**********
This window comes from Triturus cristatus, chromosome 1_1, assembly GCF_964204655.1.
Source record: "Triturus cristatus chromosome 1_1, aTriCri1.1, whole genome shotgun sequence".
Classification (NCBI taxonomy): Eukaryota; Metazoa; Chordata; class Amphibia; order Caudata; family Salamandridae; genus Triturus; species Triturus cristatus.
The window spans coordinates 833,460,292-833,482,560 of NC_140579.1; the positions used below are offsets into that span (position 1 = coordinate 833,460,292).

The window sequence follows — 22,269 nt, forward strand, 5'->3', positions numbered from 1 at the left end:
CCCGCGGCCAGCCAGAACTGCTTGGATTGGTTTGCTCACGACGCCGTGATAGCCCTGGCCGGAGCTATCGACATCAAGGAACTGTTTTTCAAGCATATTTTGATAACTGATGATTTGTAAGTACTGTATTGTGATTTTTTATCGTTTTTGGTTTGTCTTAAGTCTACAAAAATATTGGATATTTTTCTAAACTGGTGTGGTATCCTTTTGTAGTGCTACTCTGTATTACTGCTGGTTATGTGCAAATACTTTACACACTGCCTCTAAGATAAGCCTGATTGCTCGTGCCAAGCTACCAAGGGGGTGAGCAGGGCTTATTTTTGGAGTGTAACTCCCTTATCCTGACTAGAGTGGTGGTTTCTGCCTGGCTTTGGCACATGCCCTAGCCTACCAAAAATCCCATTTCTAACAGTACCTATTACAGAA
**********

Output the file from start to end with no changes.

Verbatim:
This window comes from Triturus cristatus, chromosome 1_1, assembly GCF_964204655.1.
Source record: "Triturus cristatus chromosome 1_1, aTriCri1.1, whole genome shotgun sequence".
Classification (NCBI taxonomy): Eukaryota; Metazoa; Chordata; class Amphibia; order Caudata; family Salamandridae; genus Triturus; species Triturus cristatus.
The window spans coordinates 833,460,292-833,482,560 of NC_140579.1; the positions used below are offsets into that span (position 1 = coordinate 833,460,292).

The window sequence follows — 22,269 nt, forward strand, 5'->3', positions numbered from 1 at the left end:
CCCGCGGCCAGCCAGAACTGCTTGGATTGGTTTGCTCACGACGCCGTGATAGCCCTGGCCGGAGCTATCGACATCAAGGAACTGTTTTTCAAGCATATTTTGATAACTGATGATTTGTAAGTACTGTATTGTGATTTTTTATCGTTTTTGGTTTGTCTTAAGTCTACAAAAATATTGGATATTTTTCTAAACTGGTGTGGTATCCTTTTGTAGTGCTACTCTGTATTACTGCTGGTTATGTGCAAATACTTTACACACTGCCTCTAAGATAAGCCTGATTGCTCGTGCCAAGCTACCAAGGGGGTGAGCAGGGCTTATTTTTGGAGTGTAACTCCCTTATCCTGACTAGAGTGGTGGTTTCTGCCTGGCTTTGGCACATGCCCTAGCCTACCAAAAATCCCATTTCTAACAGTACCTATTACAGAA